Captain Cornish, 1854

by Thomas Walker Bretland

Thomas Walker Bretland was a British 19th Century painter who was born in Nottingham in 1820. His father owned and ran a carriage and coach business, which he joined in 1816 as an apprentice where he excelled. Bretland started sketching at an early age with his sole ambition to train and be an artist.

DIMENSIONS: (unframed) 9.8 x 11.8 ins/ 24.8 x 30.0 cm
SIGNATURE:Signed, dated 1854 and inscribed ‘Captain Cornish, 1854, Ridden by J. H. Peart Senr’
MEDIUM: Oil on canvas

Catalogue No: 5912 Categories: ,

Captain Cornish was a chestnut colt by Lago. In 1853 under the ownership of the breeder Mr. William l’Anson, of Spring Cottage, Malton, the three year old thoroughbred placed second three times – in the Carnival Handicap at Malton with Oliver up, the Sweepstakes at Ripon with Chilman in the irons and the Dundas Handicap at York with Chilman up. That season he also won the Brocklesby Stakes piloted by Chilman at Lincoln. In 1854 he won the Malton Handicap with Wells up listed under the ownership of G B Cornish, who is known to have shared ownership with l’Anson. The jockey in the present work is wearing l’Anson’s colours of straw and green and by the inscription is identified as J H Peart, a jockey active during the mid 1850’s, possibly at the Nottingham racecourse.

Private collection, United Kingdom

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Thomas Walker Bretland was a British 19th Century painter who was born in Nottingham in 1820. His father owned and ran a carriage and coach business, which he joined in 1816 as an apprentice where he excelled. Bretland started sketching at an early age with his sole ambition to train and be an artist.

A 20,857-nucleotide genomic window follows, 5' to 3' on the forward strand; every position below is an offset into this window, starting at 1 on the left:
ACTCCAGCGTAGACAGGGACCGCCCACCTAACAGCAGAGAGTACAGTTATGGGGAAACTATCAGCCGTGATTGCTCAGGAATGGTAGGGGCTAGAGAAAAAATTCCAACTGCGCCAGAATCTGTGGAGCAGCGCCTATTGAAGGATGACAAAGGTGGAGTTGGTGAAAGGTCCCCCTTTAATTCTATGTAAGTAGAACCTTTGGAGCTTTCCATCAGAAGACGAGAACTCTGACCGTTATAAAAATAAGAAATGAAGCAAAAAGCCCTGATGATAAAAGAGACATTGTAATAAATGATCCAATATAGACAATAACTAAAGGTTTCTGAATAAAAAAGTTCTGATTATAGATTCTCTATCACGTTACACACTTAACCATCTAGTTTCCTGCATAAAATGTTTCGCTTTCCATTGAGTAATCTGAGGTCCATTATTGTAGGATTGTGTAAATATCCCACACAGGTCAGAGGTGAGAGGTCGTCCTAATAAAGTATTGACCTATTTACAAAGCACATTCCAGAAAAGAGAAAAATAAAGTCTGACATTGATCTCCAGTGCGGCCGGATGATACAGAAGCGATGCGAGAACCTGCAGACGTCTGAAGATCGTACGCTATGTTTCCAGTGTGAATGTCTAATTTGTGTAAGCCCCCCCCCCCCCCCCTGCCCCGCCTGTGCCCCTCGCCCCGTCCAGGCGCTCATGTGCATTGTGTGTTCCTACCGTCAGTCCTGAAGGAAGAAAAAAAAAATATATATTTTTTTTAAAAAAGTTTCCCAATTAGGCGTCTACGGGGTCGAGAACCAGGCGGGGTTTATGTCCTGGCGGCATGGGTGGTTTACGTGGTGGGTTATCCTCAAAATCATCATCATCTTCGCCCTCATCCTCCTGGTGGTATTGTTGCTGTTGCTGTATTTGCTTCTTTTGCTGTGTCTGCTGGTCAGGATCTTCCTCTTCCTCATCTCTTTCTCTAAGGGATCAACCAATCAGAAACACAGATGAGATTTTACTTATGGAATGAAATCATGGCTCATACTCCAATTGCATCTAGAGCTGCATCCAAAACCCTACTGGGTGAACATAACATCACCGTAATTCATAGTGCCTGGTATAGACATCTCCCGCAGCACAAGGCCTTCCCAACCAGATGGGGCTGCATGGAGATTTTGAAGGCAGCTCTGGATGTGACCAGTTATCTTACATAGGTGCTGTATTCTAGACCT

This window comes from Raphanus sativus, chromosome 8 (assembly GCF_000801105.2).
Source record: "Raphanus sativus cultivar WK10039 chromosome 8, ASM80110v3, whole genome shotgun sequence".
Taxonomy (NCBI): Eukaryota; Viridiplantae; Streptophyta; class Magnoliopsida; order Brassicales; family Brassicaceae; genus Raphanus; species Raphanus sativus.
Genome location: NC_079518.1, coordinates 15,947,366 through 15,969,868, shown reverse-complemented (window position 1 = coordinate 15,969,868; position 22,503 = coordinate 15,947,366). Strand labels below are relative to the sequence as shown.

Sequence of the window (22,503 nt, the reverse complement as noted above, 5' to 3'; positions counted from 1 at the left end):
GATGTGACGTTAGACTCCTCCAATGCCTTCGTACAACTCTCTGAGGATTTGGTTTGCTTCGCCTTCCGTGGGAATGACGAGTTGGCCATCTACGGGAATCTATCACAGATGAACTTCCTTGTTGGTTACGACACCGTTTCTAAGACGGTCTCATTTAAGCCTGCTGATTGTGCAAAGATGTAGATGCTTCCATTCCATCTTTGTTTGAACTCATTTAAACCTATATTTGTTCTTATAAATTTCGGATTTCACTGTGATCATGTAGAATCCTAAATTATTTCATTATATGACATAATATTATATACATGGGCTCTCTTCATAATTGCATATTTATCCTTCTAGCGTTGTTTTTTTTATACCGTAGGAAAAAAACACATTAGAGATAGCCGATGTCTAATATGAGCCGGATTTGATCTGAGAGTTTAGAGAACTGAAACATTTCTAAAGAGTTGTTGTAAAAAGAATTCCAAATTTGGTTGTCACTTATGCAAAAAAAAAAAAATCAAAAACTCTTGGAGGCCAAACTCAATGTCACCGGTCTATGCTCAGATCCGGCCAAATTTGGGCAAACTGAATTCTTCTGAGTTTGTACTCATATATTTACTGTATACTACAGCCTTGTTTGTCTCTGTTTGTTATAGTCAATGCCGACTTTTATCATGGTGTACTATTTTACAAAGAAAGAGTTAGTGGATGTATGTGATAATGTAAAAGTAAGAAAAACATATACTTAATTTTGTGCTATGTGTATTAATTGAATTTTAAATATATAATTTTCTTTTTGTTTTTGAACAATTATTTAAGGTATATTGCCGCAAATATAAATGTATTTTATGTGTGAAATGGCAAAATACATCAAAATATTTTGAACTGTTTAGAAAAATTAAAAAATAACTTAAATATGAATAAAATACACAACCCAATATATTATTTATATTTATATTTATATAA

The artist married Nancy Ingham and supplemented his income on receipt of commissions for horse portraits. His father died in 1840 and Bretland passed the family business into the hands of his brother. This enabled him to concentrate on painting; he had many important patrons including the Dukes of Buccleuch and Montrose, Baron Rothschild, Lord Chesterfield and Lord Middleton.

Nancy passed away in 1843 leaving two daughters. From this point Thomas travelled widely, painting commissions in Ireland, Scotland and extensively across England.

Bretland married again in 1852 to Emma and they had a further five children. They moved to Nottingham where he was influenced by John Ferneley Senior. Many of Bretland’s works were privately commissioned. His work is consistently of a  high quality and remains highly collected. His paintings are also held in the Nottingham Art Gallery.

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